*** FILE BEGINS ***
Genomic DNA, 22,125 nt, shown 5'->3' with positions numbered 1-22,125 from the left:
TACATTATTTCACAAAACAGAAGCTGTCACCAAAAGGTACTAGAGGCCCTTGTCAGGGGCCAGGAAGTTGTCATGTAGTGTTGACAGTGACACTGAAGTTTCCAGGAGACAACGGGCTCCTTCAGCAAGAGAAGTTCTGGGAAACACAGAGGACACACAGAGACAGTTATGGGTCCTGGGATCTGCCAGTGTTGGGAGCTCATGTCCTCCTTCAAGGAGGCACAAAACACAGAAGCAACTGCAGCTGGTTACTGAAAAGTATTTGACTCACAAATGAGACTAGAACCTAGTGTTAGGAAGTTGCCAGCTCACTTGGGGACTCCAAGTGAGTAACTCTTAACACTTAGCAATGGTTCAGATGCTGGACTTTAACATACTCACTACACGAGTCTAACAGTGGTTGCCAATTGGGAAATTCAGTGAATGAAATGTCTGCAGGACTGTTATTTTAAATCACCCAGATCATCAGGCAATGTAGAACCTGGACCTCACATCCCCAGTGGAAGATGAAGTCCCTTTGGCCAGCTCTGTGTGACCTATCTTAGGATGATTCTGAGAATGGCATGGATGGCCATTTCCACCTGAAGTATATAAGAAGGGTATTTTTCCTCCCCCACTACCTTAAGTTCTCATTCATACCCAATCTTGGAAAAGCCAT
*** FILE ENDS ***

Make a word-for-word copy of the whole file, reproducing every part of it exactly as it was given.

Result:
Genomic DNA, 22,125 nt, shown 5'->3' with positions numbered 1-22,125 from the left:
TACATTATTTCACAAAACAGAAGCTGTCACCAAAAGGTACTAGAGGCCCTTGTCAGGGGCCAGGAAGTTGTCATGTAGTGTTGACAGTGACACTGAAGTTTCCAGGAGACAACGGGCTCCTTCAGCAAGAGAAGTTCTGGGAAACACAGAGGACACACAGAGACAGTTATGGGTCCTGGGATCTGCCAGTGTTGGGAGCTCATGTCCTCCTTCAAGGAGGCACAAAACACAGAAGCAACTGCAGCTGGTTACTGAAAAGTATTTGACTCACAAATGAGACTAGAACCTAGTGTTAGGAAGTTGCCAGCTCACTTGGGGACTCCAAGTGAGTAACTCTTAACACTTAGCAATGGTTCAGATGCTGGACTTTAACATACTCACTACACGAGTCTAACAGTGGTTGCCAATTGGGAAATTCAGTGAATGAAATGTCTGCAGGACTGTTATTTTAAATCACCCAGATCATCAGGCAATGTAGAACCTGGACCTCACATCCCCAGTGGAAGATGAAGTCCCTTTGGCCAGCTCTGTGTGACCTATCTTAGGATGATTCTGAGAATGGCATGGATGGCCATTTCCACCTGAAGTATATAAGAAGGGTATTTTTCCTCCCCCACTACCTTAAGTTCTCATTCATACCCAATCTTGGAAAAGCCAT